This review was originally written for The Public Review.
Kreutzer Quartet series of three concerts at the atmospheric Wilton Music Hall exploring pieces from Beethoven six Op18 Quartets. For this concert, it is the G Major Quartet Op 18 No 2, contrasted with Reicha’s G Major String Quartet
Op 48 No 2 and a world premiere piece by David Gorton, performed with oboist Chris Redgate. The evening begins with Beethoven A flat Major Menuetto as a prelude, a slow piece with interesting dialog between the second violin and cello and this sets the scene for the rest of the concert. The second work is a modified version of Beethoven C Major Trio Op 87 in which the second oboe and cor anglais are replaced by a violin and a viola. Unfortunately the strings are too strong which results in an attacking style that overwhelms the oboe. Also, the speed does not seem to be universal among the players. It is nonetheless an interesting interpretation.
Just before the interval comes Anton Reicha’s G Major Quartet Op 48 No 2. Reicha was a contemporary of Beethoven and a good friend. Their collaborations and friendship may explain the similarities between Reicha and Beethoven string quartet work. This is where the Kreutzer Quartet comes into its own with a polished and exciting performance. There is a shared humour between the quartet and the audience which shows a lot of character.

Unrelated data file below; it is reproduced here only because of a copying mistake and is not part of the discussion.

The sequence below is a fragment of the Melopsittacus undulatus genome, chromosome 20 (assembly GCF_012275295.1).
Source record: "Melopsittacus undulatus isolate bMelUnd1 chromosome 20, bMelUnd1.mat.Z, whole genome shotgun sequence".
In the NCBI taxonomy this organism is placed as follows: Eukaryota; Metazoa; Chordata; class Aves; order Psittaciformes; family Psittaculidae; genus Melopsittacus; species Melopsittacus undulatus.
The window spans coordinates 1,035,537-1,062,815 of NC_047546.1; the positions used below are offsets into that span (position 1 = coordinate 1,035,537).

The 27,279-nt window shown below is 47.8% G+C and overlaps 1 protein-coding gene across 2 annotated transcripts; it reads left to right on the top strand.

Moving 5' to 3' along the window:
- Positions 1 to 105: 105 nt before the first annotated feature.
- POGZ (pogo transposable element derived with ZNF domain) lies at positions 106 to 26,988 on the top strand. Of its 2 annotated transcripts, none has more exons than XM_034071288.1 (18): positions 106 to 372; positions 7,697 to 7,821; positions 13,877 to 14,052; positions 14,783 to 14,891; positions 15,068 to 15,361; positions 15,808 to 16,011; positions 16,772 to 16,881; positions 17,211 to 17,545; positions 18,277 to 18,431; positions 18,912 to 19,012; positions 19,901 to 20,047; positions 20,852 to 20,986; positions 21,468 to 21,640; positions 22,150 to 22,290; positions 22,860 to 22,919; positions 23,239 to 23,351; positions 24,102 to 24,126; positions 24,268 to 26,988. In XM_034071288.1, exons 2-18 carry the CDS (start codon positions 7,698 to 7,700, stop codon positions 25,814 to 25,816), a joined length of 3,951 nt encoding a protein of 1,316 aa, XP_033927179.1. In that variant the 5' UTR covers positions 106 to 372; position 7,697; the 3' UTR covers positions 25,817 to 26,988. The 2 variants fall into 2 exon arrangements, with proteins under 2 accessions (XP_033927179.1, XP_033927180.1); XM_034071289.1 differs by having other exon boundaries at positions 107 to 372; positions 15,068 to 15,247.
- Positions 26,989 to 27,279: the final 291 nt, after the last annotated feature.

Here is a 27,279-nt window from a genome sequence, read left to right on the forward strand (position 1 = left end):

After the interval is the world premiere of Austerity Measures by David Gorton, a long term collaborator with the Kreutzer Quartet. Before the performance, the leader of the Quartet, Peter Sheppard Skærved, explained the structure of the music, which helped greatly with this rather challenging piece. The clever programming helps by putting this after the interval and before the finale.
The composition consists of the oboe, mainly played in “multiphonics” and grows in voice and complexity; the second violin and viola play a background partial harmonics which gradually diminishes and the cello and the first violin play contrasting works separately. It is visually interesting with its structure as there are seemingly four separate compositions being performed simultaneously. If Redgate underwhelmed on the Beethoven work, this is where he comes into his own with his diverse and controlled multiphonics and impressive top-end range.
The last piece of the evening, Beethoven’s G Major String Quartet Op 18 No 2 provides a great finale. Comparing it with the Reicha’s, it is certainly interesting. This is more lyrical and carries a cheeky impishness whereas Reicha’s has more contrast with dramatic passages especially in the third movement. The Quartet is clearly very comfortable with one another. They enjoy themselves and it shows through the music.
Overall, clever programming and the informative and humorous introductions from Sheppard Skærved undoubtedly help to enhance the enjoyment of the evening. It is a balanced and diverse performance from a very competent Quartet.
With thanks to Vanessa Howells.
Next concert: ‘Beethoven Begins’ Bagatelles and Variations , Monday 8th July